“We’re not looking for a war; we’re not looking to expand this,” John F. Kirby, the National Security Council spokesperson, told reporters Tuesday, adding, “We will continue to defend against them and counter them as appropriate.”
The strike was one of a series of attacks launched by an array of adversaries.
— Palestinian militants launched at least 25 rockets, damaging an Israeli store in one of the strongest bombardments in more than a week. Israel’s Channel 12 television said the rockets were launched from the Bureij camp in central Gaza.
— Iran fired missiles late Monday at what it said were Israeli “spy headquarters” in an upscale neighborhood near the sprawling US Consulate in Irbil, the seat of Iraq’s northern semi-autonomous Kurdish region. Iraq and the United States condemned the strikes, which killed several civilians, and Baghdad recalled its ambassador to Iran in protest. Iranian-backed groups in Iraq and Syria have carried out dozens of attacks on bases housing US forces, and a US airstrike in Baghdad killed an Iranian-backed militia leader earlier this month.
— Iran also launched attacks in Pakistan targeting what it described as bases for the militant group Jaish al-Adl. Pakistan said the strikes killed two children and wounded three others in an assault it described as an “unprovoked violation” of its airspace. The attack inside of nuclear-armed Pakistan by Iran threatens the relations between the two countries, which long have eyed each other with suspicion while maintaining diplomatic relations.
The inability to ensure safe passage for vessels in the Red Sea has bedeviled the Biden administration. The president could order another blitz of strikes against Houthi air defenses, weapons depots, and facilities for launching and producing an array of missiles and drones, but analysts say that would risk widening the war even more. Or he could settle for more limited tit-for-tat exchanges, like Tuesday’s strike, but that would not necessarily resolve the threat to commercial ships, analysts say.
Neither approach has fazed the Houthis. Vowing solidarity with Palestinians in the Gaza Strip, the group’s leaders have said they will continue their attacks in what they say is a protest against Israel’s military campaign in the territory.
A confidential Pentagon analysis of the first barrage against the rebels suggested it had a limited effect. While the US-led strikes damaged or destroyed about 90 percent of the targets that were struck, the Houthis retained about three-quarters of their ability to fire missiles and drones at ships, two US officials said Saturday.
The damage estimates are the first detailed assessments of the strikes against nearly 30 locations in Yemen last week. They reveal the serious challenges the Biden administration and its allies face as they try to deter the Houthis from retaliating, secure critical shipping routes between Europe and Asia, and contain the spread of regional conflict.
“There’s a limited amount you can do with just an air campaign,” said Adam Clements, a retired US Army attaché for Yemen, who noted that the Houthis have survived a near decadelong air war with Saudi Arabia. “It’s very difficult to neutralize this wide array of threats.”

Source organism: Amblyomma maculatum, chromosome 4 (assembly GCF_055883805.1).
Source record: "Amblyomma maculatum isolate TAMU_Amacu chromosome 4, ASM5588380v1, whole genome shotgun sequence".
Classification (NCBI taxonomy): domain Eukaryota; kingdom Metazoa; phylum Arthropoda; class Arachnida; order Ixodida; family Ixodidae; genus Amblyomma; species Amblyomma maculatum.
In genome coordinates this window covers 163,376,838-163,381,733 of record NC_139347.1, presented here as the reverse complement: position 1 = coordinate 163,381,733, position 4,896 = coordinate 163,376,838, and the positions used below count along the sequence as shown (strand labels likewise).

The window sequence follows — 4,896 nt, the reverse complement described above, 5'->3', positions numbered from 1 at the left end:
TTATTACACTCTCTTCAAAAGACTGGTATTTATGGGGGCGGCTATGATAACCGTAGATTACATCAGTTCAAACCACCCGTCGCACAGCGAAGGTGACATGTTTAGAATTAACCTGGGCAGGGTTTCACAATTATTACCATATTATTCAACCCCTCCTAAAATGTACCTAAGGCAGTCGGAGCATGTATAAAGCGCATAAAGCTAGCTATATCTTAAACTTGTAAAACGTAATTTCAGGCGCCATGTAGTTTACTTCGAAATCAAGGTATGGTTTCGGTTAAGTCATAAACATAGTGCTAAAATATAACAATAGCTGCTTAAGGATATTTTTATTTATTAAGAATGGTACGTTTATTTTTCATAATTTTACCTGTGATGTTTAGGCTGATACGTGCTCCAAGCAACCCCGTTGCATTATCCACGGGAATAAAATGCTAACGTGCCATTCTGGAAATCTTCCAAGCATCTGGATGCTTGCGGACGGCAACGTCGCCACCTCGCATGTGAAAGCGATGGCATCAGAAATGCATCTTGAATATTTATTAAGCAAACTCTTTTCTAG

Residents in the area near the latest US airstrike said Monday that they saw Houthi missiles being fired from remote and mountainous parts of Mukayras, a Houthi-controlled town in central Yemen, on Friday and Monday.
The missiles launched from Mukayras are believed to have been aimed at ships south of Aden or in the Bab el-Mandeb strait, while missiles fired from the western cities of Hodeida and Taiz targeted ships south of the Red Sea or off Yemen’s coast.
The Houthis have repeatedly said that they are acting in support of the people of Gaza, though many of the group’s targets have had no clear connection to Israel.
Even if the Pentagon destroys additional Houthi firepower, Iran appears ready to supply more.
Navy commandos, backed by helicopters and drones hovering overhead, boarded a small boat off the coast of Somalia on Thursday and seized Iranian-made ballistic-missile and cruise-missile components bound for Yemen, the Central Command said in a statement Tuesday.
The seized items included propulsion and guidance systems and warheads for Houthi medium-range ballistic missiles and antiship cruise missiles, as well as air-defense components, the statement said. Such weapons transfers to the Houthis violate international law and a United Nations Security Council resolution, the military’s statement said.
“Initial analysis indicates these same weapons have been employed by the Houthis to threaten and attack innocent mariners on international merchant ships transiting in the Red Sea,” the statement said.
Two members of the Navy SEALs were reported missing last week from that mission.
Senior administration officials and Pentagon aides say they are bracing for much larger retaliatory attacks from the Houthis, and American commanders are preparing a series of escalating responses, senior US military officials said.
“We know they still have some capability,” said Kirby, a retired Navy admiral. “They still have time to make the right choice, which is to stop these reckless attacks.”
Material from the Associated Press was used in this report.
This article originally appeared in The New York Times.